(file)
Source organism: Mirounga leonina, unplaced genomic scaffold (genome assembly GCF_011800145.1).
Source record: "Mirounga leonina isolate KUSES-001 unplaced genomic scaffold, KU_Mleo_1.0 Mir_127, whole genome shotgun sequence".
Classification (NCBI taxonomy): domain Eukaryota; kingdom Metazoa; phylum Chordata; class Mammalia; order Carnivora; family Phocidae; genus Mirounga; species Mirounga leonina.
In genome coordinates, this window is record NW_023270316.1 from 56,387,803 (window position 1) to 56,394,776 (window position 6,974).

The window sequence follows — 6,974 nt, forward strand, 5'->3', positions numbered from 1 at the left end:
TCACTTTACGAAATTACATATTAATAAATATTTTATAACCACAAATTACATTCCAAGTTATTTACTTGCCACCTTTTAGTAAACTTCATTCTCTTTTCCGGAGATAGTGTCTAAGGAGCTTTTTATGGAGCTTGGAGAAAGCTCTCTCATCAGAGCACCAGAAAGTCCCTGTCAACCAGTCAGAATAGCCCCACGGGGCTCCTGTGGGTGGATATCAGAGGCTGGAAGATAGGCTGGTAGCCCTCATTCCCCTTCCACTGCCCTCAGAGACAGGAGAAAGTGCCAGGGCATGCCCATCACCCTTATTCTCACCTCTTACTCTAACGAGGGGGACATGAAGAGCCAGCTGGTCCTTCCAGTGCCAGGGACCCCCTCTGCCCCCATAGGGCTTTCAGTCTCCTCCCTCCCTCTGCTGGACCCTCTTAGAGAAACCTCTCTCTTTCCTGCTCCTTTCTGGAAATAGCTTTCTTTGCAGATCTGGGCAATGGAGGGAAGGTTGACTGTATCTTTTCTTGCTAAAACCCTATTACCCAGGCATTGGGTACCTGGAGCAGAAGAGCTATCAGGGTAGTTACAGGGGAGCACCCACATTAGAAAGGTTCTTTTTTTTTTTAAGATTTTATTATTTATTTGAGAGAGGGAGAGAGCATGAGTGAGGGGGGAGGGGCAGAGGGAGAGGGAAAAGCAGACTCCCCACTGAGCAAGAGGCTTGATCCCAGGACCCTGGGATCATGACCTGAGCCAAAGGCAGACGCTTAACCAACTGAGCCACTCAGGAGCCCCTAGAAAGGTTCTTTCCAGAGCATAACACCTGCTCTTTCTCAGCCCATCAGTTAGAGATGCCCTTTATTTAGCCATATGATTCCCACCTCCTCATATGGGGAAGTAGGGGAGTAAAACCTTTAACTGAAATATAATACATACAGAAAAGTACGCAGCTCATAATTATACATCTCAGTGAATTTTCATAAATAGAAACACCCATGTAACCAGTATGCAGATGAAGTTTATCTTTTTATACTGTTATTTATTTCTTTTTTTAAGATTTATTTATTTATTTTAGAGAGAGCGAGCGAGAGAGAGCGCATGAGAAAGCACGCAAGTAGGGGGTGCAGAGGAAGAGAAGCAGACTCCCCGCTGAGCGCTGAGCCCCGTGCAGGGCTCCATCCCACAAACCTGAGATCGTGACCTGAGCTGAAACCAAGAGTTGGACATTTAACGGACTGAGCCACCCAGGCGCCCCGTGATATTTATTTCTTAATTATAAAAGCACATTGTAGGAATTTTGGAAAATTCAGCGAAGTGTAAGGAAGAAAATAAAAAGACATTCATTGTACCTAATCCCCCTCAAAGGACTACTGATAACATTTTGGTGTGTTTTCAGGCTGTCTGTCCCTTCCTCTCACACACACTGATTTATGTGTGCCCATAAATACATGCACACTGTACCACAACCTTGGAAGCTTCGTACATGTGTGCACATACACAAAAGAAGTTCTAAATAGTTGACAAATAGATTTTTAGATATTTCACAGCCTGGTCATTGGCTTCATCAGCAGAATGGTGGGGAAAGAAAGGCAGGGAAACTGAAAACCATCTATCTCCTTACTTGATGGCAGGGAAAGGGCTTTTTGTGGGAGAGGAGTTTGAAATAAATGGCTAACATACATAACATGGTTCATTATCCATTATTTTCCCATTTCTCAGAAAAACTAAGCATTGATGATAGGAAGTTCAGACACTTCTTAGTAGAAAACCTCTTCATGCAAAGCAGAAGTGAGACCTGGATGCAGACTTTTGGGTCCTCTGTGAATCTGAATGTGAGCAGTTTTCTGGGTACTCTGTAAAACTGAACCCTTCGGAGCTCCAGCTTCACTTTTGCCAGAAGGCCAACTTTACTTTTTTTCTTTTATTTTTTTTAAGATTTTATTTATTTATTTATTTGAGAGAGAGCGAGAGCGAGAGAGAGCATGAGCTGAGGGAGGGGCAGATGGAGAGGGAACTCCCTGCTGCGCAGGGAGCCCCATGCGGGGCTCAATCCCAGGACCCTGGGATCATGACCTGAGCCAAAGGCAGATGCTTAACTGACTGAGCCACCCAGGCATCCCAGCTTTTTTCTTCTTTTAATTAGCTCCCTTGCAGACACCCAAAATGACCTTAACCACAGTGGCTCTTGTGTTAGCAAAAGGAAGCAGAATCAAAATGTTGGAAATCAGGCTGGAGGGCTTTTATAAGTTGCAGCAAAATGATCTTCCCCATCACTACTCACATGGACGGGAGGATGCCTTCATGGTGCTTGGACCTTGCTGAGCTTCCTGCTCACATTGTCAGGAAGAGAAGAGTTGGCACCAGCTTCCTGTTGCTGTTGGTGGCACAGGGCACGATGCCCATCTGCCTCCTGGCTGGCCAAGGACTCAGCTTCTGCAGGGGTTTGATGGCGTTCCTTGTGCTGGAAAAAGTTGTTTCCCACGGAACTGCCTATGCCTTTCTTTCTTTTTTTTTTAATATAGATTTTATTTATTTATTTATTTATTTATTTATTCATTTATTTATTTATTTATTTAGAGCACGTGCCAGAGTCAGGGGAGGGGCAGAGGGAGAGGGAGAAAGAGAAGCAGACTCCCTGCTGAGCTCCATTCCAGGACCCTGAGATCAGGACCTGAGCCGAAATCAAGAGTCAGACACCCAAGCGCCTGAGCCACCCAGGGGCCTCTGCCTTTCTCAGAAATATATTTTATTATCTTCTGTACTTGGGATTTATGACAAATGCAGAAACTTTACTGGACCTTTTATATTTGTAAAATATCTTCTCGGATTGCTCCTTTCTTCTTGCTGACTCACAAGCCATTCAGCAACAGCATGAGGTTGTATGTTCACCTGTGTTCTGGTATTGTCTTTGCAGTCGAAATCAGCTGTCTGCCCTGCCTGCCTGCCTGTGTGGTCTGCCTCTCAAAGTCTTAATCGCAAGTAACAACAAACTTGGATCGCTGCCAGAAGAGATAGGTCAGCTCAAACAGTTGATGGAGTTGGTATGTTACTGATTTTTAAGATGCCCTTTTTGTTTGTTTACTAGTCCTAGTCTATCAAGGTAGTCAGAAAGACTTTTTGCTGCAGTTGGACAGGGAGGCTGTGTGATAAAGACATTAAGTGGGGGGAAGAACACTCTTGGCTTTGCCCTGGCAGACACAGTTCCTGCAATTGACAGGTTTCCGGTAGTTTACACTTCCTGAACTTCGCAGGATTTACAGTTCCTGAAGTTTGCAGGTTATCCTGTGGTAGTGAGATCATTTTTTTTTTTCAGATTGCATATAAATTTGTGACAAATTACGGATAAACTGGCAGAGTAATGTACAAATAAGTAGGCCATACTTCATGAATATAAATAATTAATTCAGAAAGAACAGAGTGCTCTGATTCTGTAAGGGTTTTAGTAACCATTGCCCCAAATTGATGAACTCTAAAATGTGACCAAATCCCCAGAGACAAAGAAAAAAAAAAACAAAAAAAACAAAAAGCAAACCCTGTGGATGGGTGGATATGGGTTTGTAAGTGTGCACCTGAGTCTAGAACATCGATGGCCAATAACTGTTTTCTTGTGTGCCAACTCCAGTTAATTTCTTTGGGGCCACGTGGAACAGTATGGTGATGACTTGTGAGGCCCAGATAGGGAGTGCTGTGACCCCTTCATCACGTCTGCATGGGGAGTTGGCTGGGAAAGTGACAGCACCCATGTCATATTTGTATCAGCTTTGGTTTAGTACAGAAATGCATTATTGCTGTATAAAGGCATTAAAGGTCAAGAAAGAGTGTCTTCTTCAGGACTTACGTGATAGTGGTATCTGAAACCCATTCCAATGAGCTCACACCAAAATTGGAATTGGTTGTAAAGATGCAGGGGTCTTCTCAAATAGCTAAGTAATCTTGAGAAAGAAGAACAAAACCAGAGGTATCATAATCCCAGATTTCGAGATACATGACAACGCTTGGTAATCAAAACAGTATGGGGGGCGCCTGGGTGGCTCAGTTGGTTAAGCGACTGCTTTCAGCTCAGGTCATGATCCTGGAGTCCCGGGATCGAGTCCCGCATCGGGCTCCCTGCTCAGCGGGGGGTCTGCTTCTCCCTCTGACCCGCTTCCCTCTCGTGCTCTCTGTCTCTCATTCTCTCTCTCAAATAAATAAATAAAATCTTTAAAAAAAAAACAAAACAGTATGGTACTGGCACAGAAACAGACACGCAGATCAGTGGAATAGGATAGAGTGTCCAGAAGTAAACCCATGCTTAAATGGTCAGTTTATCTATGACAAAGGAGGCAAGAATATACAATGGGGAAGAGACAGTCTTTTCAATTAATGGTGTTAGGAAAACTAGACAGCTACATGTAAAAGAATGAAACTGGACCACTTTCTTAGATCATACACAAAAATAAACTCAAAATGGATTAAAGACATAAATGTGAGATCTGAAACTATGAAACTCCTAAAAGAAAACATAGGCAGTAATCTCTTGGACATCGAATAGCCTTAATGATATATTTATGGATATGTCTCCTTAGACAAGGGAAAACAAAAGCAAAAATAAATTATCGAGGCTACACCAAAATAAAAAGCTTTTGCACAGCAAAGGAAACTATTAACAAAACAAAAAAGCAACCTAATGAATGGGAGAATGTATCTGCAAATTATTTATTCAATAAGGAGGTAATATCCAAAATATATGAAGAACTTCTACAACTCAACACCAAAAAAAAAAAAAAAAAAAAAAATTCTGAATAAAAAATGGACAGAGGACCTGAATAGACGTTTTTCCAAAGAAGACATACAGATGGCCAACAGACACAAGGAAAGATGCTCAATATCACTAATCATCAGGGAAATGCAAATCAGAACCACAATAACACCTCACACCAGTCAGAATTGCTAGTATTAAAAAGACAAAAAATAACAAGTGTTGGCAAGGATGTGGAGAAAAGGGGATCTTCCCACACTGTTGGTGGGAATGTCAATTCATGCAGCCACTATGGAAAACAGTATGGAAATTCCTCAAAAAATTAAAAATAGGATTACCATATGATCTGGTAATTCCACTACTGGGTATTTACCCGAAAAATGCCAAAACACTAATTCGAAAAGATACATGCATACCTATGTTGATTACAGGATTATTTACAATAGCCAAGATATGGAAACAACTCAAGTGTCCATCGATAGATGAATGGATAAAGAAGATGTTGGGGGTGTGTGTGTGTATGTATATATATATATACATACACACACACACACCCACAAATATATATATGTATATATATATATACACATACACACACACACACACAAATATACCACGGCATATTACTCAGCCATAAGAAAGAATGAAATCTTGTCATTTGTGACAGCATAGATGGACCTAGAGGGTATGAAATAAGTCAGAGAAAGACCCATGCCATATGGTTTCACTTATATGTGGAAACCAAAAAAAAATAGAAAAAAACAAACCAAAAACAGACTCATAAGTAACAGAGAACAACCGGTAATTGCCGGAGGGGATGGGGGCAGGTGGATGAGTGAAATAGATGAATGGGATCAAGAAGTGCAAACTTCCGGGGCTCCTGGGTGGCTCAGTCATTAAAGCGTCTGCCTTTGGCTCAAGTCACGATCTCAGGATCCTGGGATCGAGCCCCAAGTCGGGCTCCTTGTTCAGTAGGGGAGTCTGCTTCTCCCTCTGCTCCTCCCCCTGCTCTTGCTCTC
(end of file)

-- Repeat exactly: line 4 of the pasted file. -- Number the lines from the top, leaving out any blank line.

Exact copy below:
In genome coordinates, this window is record NW_023270316.1 from 56,387,803 (window position 1) to 56,394,776 (window position 6,974).